A line change featuring Alex Cain took a seat in front of the scorer's table on Thursday night at the SVM All-Star Classic.
Included in the group of players about to enter were Newman High School graduates Kyle Moore, Nic Miller and Lucas Terveer.
The Telegraph coach Quinn Virgil, who was Cain's coach at Oregon, yelled down to the group.
"No more zone."
A moment passed, then it was Cain who answered.
"No more zone? We've got three Newman kids going in, we have to play zone."
The group laughed, alluding to the 1-3-1 zone that has become a staple of the Comets' basketball program since Ray Sharp took over the team a couple years ago.
"All right," Virgil said. "Do you all know what you are doing?"
They all nodded as the buzzer sounded, and they entered the game.
The interaction wasn't something that most of the 500 fans packed into the Sauk Valley Community College gym noticed, but it highlights the best part of this game.
The melding of styles, the blurring of school lines and the formation of new friendships and hoops brethren is what the SVM All-Star Classic is all about.
"Kyle Moore wanted to end every practice with a huddle with a 'Go, Newman,'" Virgil said. "I told him that was the only time I'd allow that in the Oregon gym."
As a coach, Virgil loved having the big guy on the inside, and he was also excited to coach Eastland players Ty Hartman and Austin Hansen.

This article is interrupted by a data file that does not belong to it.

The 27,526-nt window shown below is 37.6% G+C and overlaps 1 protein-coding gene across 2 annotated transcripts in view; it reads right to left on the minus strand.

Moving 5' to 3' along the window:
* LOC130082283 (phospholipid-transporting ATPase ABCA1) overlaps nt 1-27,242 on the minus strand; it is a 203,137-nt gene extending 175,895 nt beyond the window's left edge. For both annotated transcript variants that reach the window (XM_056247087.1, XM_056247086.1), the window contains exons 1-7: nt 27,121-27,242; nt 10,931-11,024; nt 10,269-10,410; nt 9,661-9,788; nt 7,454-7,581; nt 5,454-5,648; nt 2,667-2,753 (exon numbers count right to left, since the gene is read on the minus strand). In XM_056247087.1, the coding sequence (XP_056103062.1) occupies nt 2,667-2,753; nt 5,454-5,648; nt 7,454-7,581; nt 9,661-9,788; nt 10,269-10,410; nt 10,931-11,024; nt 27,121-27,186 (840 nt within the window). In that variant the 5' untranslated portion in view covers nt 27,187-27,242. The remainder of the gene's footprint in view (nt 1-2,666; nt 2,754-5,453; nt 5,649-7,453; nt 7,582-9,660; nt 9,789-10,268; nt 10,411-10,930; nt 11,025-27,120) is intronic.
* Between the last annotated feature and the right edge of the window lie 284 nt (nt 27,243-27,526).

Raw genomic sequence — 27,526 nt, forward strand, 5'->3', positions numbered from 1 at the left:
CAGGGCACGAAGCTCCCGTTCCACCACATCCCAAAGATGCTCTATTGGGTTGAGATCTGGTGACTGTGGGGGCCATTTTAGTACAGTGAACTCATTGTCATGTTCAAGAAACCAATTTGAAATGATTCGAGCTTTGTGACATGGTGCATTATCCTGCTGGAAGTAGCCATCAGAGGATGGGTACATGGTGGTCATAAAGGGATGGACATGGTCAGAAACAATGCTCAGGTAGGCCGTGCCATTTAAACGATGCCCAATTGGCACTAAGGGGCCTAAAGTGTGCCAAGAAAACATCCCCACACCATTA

"They are just so tough," Virgil said.
Hartman proved to be a major asset, scoring 25 points in earning MVP honors. In doing, so he became the first boy from Eastland to earn MVP honors at the SVM All-Star Classic.
A nice way for him to end his high school hoops career after the Cougars placed fourth at the 1A state tournament in March.
Thursday wasn't about trophies or high-pressure victories. It was about fun, and that was universally confirmed by coaches and players in both the girls and boys games.
This group of seniors will all move on to uncertain futures. Some will remain here in the Sauk Valley. Some will move on to bigger cities and grander ventures.
But they'll remember that night at Sauk, win or lose. They'll remember friends made. Some will even remember the post-game meal.
"We got to know each other," Moore said. "We've become friends, and we've found people we can get together for pickup games. Heck, we're even going to B-Dubs [Buffalo Wild Wings] after this together as a team."
That's cool. I can't wait to see it all happen again next June.